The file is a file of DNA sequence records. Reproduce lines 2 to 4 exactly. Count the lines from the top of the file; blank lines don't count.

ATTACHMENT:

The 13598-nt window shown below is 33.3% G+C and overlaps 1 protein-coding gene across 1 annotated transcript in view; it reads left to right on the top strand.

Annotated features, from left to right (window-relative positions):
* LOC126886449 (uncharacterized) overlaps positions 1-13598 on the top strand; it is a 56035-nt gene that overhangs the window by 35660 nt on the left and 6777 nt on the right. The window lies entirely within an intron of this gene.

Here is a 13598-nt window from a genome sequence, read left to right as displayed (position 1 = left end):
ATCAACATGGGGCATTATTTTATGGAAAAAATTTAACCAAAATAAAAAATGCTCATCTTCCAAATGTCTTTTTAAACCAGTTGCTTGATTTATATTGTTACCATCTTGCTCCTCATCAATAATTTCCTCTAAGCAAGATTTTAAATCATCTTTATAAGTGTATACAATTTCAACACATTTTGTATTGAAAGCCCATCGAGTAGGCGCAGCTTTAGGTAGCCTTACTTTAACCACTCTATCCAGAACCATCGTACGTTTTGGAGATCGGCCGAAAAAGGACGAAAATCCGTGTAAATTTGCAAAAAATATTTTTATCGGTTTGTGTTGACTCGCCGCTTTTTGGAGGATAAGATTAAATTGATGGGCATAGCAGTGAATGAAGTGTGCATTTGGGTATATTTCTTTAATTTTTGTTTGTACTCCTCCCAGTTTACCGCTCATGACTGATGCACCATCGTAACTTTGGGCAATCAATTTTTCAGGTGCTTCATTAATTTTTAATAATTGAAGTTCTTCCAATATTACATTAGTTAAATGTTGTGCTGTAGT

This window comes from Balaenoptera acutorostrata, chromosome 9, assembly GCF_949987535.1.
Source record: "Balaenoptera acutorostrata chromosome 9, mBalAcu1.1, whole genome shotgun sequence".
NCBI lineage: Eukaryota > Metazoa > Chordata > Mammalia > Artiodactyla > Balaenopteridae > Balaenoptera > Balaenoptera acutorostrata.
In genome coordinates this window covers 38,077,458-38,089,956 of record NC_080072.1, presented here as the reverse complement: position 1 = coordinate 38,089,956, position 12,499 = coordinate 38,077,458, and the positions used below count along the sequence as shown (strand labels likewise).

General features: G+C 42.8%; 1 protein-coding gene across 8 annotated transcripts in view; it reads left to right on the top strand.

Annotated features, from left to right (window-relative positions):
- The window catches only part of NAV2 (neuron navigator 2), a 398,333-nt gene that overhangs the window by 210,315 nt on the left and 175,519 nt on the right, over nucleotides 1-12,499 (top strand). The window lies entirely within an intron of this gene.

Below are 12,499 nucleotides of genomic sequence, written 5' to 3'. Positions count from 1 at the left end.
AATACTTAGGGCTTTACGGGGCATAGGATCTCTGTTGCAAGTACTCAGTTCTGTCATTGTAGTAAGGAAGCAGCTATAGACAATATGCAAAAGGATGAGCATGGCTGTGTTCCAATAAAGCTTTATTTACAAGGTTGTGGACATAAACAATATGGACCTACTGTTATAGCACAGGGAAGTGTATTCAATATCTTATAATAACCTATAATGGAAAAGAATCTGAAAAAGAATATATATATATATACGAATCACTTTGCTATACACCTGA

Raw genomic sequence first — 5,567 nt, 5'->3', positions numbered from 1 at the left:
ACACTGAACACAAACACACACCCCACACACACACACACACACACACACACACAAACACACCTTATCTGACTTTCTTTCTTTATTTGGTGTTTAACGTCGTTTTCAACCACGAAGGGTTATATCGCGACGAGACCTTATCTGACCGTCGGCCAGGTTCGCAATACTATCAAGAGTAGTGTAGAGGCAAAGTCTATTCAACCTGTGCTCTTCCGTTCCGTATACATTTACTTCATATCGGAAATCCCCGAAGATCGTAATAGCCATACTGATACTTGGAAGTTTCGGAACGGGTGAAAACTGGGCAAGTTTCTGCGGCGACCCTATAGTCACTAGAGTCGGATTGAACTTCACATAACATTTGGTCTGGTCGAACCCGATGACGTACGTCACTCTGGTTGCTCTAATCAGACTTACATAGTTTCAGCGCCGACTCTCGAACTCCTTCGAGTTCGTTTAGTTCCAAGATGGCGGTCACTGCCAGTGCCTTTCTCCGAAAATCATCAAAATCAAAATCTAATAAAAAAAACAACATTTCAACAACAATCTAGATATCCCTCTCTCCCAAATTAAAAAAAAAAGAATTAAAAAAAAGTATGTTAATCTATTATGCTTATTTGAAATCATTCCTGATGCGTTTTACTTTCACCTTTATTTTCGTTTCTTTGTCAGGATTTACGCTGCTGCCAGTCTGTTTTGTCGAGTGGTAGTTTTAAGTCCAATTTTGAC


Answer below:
Annotated features, from left to right (window-relative positions):
* LOC126886449 (uncharacterized) overlaps positions 1-13598 on the top strand; it is a 56035-nt gene that overhangs the window by 35660 nt on the left and 6777 nt on the right. The window lies entirely within an intron of this gene.

Here is a 13598-nt window from a genome sequence, read left to right as displayed (position 1 = left end):